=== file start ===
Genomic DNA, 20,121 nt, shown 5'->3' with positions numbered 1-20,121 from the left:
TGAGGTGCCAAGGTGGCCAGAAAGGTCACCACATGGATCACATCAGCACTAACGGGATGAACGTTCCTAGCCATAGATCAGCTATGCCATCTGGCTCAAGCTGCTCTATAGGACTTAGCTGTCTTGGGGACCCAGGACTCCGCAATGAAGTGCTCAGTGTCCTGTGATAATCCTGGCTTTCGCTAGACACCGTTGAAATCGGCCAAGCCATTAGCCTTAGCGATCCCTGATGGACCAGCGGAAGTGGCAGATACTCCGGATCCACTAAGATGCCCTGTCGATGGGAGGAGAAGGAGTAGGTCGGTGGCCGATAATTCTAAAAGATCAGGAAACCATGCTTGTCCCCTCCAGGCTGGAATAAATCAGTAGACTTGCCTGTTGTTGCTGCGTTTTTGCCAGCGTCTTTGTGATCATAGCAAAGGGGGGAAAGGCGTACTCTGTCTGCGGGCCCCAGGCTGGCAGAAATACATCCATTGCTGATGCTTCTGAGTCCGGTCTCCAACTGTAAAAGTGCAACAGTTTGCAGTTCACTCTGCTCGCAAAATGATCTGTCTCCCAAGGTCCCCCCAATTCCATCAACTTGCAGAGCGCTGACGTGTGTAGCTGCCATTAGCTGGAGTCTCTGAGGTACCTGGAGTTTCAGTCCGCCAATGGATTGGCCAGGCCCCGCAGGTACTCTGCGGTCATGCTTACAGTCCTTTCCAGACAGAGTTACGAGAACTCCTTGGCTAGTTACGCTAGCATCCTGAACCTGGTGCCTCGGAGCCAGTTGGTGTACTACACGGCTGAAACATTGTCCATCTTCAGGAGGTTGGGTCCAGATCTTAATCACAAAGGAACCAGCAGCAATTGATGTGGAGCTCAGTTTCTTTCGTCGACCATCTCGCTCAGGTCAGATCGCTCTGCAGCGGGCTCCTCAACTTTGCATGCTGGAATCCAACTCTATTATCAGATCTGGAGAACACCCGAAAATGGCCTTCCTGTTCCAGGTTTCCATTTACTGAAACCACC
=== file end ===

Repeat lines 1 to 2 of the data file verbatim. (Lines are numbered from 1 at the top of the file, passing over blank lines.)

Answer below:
Genomic DNA, 20,121 nt, shown 5'->3' with positions numbered 1-20,121 from the left:
TGAGGTGCCAAGGTGGCCAGAAAGGTCACCACATGGATCACATCAGCACTAACGGGATGAACGTTCCTAGCCATAGATCAGCTATGCCATCTGGCTCAAGCTGCTCTATAGGACTTAGCTGTCTTGGGGACCCAGGACTCCGCAATGAAGTGCTCAGTGTCCTGTGATAATCCTGGCTTTCGCTAGACACCGTTGAAATCGGCCAAGCCATTAGCCTTAGCGATCCCTGATGGACCAGCGGAAGTGGCAGATACTCCGGATCCACTAAGATGCCCTGTCGATGGGAGGAGAAGGAGTAGGTCGGTGGCCGATAATTCTAAAAGATCAGGAAACCATGCTTGTCCCCTCCAGGCTGGAATAAATCAGTAGACTTGCCTGTTGTTGCTGCGTTTTTGCCAGCGTCTTTGTGATCATAGCAAAGGGGGGAAAGGCGTACTCTGTCTGCGGGCCCCAGGCTGGCAGAAATACATCCATTGCTGATGCTTCTGAGTCCGGTCTCCAACTGTAAAAGTGCAACAGTTTGCAGTTCACTCTGCTCGCAAAATGATCTGTCTCCCAAGGTCCCCCCAATTCCATCAACTTGCAGAGCGCTGACGTGTGTAGCTGCCATTAGCTGGAGTCTCTGAGGTACCTGGAGTTTCAGTCCGCCAATGGATTGGCCAGGCCCCGCAGGTACTCTGCGGTCATGCTTACAGTCCTTTCCAGACAGAGTTACGAGAACTCCTTGGCTAGTTACGCTAGCATCCTGAACCTGGTGCCTCGGAGCCAGTTGGTGTACTACACGGCTGAAACATTGTCCATCTTCAGGAGGTTGGGTCCAGATCTTAATCACAAAGGAACCAGCAGCAATTGATGTGGAGCTCAGTTTCTTTCGTCGACCATCTCGCTCAGGTCAGATCGCTCTGCAGCGGGCTCCTCAACTTTGCATGCTGGAATCCAACTCTATTATCAGATCTGGAGAACACCCGAAAATGGCCTTCCTGTTCCAGGTTTCCATTTACTGAAACCACC